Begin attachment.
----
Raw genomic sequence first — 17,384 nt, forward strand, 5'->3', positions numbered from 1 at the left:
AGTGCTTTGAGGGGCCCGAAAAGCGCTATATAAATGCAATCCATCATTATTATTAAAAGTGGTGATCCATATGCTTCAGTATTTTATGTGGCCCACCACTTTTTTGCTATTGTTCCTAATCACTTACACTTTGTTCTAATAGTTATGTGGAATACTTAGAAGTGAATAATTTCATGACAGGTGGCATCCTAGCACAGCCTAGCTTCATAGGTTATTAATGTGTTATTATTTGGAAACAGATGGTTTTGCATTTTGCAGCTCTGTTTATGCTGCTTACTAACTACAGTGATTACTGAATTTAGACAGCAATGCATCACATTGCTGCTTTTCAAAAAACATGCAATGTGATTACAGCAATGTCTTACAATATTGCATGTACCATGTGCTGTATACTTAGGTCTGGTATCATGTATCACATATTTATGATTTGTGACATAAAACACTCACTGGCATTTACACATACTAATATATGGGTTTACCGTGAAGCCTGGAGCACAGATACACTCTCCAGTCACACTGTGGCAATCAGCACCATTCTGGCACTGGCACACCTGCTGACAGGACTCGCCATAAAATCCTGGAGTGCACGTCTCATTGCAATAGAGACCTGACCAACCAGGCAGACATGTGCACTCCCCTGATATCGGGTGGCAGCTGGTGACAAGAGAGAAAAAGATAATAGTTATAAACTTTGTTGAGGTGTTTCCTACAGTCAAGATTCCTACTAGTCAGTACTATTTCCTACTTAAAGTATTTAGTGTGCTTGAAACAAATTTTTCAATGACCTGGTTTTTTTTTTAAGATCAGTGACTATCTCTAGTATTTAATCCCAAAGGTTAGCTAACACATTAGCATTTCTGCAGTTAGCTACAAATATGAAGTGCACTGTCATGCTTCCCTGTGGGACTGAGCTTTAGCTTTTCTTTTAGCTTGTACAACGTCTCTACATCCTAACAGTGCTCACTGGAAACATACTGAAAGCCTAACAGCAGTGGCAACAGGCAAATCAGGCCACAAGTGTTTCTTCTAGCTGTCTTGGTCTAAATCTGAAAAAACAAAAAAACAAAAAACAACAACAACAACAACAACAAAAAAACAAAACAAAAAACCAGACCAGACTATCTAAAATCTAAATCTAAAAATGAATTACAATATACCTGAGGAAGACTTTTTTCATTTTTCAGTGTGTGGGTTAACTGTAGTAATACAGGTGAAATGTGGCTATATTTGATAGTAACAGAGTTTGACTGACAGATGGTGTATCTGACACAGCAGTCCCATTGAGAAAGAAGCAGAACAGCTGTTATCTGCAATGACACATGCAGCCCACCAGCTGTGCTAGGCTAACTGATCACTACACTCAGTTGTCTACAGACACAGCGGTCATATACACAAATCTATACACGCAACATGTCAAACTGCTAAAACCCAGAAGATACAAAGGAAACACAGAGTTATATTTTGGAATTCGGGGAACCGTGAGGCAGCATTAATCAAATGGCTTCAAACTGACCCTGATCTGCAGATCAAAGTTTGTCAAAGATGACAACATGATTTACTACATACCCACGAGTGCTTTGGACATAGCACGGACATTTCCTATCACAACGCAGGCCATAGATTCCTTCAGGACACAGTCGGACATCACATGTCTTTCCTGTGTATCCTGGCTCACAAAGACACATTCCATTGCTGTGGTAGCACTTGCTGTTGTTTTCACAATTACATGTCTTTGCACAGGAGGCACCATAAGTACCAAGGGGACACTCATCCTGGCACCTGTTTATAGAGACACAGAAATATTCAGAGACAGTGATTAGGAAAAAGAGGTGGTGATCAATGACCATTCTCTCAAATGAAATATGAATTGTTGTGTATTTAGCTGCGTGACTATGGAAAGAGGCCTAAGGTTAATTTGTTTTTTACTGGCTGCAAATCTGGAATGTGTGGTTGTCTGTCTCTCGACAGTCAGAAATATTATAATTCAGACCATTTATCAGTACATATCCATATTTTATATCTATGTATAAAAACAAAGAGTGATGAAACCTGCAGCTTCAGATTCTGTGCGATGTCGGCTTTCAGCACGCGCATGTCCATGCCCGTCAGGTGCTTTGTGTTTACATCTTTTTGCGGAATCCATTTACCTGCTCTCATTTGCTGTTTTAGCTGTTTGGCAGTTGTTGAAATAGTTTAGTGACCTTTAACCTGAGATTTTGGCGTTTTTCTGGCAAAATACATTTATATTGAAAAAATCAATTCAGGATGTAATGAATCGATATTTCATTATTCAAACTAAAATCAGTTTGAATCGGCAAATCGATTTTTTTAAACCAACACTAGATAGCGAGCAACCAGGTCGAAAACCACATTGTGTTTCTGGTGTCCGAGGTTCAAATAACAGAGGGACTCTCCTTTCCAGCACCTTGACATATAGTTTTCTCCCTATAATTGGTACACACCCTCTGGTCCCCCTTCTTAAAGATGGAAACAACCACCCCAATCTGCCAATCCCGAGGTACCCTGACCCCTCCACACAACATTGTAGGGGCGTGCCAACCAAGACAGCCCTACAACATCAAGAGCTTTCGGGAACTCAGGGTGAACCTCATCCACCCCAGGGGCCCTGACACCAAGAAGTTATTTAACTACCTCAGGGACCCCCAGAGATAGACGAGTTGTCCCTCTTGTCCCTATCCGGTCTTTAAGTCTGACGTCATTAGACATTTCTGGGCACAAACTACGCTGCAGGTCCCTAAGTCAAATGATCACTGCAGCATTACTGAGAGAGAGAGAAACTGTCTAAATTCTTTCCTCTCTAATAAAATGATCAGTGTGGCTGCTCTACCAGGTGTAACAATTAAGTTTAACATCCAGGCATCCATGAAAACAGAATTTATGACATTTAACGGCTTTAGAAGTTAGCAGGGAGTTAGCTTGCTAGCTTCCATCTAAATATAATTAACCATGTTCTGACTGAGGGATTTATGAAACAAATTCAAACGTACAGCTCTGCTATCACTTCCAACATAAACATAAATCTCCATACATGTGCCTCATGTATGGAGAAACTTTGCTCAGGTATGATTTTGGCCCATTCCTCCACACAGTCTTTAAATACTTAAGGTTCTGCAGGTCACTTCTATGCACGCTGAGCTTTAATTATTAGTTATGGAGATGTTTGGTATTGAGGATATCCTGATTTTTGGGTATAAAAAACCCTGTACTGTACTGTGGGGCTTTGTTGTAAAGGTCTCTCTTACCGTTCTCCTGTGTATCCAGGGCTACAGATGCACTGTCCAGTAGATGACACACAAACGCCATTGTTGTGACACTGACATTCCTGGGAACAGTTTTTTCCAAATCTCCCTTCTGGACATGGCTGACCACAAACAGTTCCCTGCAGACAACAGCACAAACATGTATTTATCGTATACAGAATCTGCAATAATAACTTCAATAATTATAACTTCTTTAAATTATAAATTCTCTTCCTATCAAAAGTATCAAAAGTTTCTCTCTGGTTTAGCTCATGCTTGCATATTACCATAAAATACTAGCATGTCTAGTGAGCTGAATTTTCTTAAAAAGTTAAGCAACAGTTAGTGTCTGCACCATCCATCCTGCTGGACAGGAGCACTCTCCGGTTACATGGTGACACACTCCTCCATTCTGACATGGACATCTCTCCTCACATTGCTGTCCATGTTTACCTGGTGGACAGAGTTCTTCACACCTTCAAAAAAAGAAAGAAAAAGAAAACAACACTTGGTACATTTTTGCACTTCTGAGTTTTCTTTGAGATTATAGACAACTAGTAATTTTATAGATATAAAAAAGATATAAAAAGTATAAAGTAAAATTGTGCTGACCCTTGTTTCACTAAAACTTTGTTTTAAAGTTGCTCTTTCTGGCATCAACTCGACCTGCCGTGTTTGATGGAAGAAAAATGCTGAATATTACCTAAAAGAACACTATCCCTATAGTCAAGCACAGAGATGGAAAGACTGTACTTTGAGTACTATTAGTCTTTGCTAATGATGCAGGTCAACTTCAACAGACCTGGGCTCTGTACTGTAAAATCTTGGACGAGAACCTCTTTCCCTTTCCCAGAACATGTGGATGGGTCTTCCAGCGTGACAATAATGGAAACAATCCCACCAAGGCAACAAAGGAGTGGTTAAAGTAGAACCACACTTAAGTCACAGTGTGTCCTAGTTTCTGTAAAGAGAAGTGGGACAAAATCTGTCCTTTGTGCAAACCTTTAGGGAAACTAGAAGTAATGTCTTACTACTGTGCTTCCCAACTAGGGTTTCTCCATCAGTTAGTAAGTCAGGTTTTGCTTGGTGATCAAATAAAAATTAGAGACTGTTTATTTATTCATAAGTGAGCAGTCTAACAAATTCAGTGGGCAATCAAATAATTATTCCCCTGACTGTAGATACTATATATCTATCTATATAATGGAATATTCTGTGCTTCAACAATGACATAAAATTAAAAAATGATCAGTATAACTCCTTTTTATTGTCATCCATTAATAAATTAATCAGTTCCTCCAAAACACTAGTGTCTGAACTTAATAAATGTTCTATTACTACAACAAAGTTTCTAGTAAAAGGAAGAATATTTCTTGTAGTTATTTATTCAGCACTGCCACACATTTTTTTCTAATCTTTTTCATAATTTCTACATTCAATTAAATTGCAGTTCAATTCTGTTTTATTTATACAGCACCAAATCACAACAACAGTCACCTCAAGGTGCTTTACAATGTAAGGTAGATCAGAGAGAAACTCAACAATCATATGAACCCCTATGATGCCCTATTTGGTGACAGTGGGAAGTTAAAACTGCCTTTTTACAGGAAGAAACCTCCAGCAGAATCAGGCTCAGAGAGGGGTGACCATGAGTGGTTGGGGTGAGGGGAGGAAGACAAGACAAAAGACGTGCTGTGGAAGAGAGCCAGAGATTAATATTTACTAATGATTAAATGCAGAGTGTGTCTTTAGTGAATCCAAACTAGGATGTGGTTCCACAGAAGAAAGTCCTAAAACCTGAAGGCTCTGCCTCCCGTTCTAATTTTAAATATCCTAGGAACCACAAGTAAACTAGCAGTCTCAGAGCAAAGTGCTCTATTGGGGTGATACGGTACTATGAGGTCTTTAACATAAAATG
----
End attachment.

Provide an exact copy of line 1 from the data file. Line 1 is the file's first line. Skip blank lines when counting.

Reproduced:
Raw genomic sequence first — 17,384 nt, forward strand, 5'->3', positions numbered from 1 at the left: